The use of polyurethane materials as golf ball cover materials has received attention in recent years. Polyurethane materials are broadly divided, based on the process used to make molded parts therefrom, into thermoset polyurethane materials and thermoplastic polyurethane materials. Molded parts made of thermoset polyurethane materials can be obtained by mixing under applied heat a urethane prepolymer having isocyanate end groups with a liquid starting material such as a polyol or a polyamine as the curing agent, then pouring the mixture directly into a mold and heating to effect a urethane curing reaction.

Numerous golf balls which use such a thermoset polyurethane material have been disclosed in the prior art (e.g., Patent Reference 1: U.S. Pat. No. 5,334,673; Patent Reference 2: U.S. Pat. No. 6,117,024; and Patent Reference 3: U.S. Pat. No. 6,190,268). Methods of molding thermoset polyurethane materials are described in, for example, Patent Reference 4: U.S. Pat. No. 5,006,297; Patent Reference 5: U.S. Pat. No. 5,733,428; Patent Reference 6: U.S. Pat. No. 5,888,437; Patent Reference 7: U.S. Pat. No. 5,897,884; and Patent Reference 8: U.S. Pat. No. 5,947,843.

Because moldings made of thermoset polyurethane materials lack plasticity when heated, the starting materials and molded parts cannot be recycled. Moreover, given the length of the heating and curing step and of the cooling step and given the great difficulty of controlling the molding time owing to the high reactivity of the starting materials under heating and their instability, the manufacturability of molded parts made of thermoset polyurethane materials, when used as specialty moldings such as golf ball covers (moldings which encase a core material), is regarded as inefficient.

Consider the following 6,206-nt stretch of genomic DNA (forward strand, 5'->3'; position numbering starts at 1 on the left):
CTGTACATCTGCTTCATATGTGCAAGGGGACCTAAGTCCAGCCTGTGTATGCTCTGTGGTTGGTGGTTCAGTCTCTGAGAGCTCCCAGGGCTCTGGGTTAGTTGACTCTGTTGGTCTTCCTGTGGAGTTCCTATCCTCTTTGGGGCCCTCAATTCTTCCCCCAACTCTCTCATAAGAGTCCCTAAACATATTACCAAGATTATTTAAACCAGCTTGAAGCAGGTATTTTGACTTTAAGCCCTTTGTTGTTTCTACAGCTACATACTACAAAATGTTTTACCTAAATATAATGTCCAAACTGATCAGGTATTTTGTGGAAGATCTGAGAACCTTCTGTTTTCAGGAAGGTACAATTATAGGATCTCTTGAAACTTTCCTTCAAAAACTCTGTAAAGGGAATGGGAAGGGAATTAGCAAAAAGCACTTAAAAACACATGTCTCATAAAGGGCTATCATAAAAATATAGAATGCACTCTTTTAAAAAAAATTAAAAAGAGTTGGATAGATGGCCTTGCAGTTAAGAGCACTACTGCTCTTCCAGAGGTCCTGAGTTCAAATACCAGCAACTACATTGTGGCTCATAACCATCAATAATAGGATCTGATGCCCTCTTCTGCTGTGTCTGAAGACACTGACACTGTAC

By contrast, moldings made of thermoplastic polyurethane materials are not obtained by directly reacting the starting materials. Instead, a linear polyurethane material synthesized using starting materials and a production method which differ somewhat from those for the thermoset polyurethane materials described above is employed in the molding operation. Such a polyurethane material is thermoplastic, and thermoplasticized polyurethane materials have the quality of solidifying when cooled. Such polyurethane materials can thus be molded using an injection molding machine. Injection molding a thermoplastic polyurethane material requires a much shorter molding time than the molding time for a thermoset polyurethane material and moreover is suitable for precision molding, making it ideal as a process for molding golf ball covers. In addition, thermoplastic polyurethane materials are recyclable, and are friendly to the global environment. Golf balls made using thermoplastic polyurethane materials are disclosed in, for example, Patent Reference 9: U.S. Pat. No. 3,395,109; Patent Reference 10: U.S. Pat. No. 4,248,432; and Patent Reference 11: U.S. Pat. No. 4,442,282.

However, golf ball covers made with conventional thermoplastic polyurethane materials have been unable to satisfy all of the following properties in a golf ball: feel on impact, controllability, rebound, and scuff resistance when hit with an iron.

To address this need, Patent Reference 12: JP-A 9-271538 discloses a golf ball cover made using a thermoplastic polyurethane material having a high resilience. Yet, even this golf ball cover falls short in terms of its scuff resistance when hit with an iron.

Patent Reference 13: JP-A 11-178949 describes a golf ball cover which has a relatively good scuff resistance when hit with an iron and is composed primarily of the reaction product of a thermoplastic polyurethane material with an isocyanate compound. In this cover, an isocyanate compound such as a block diisocyanate or an isocyanate dimer is added as an additive to the thermoplastic polyurethane material. Addition is carried out during melt mixing under applied heat using an extruder or during injection molding, with the reaction being effected during molding.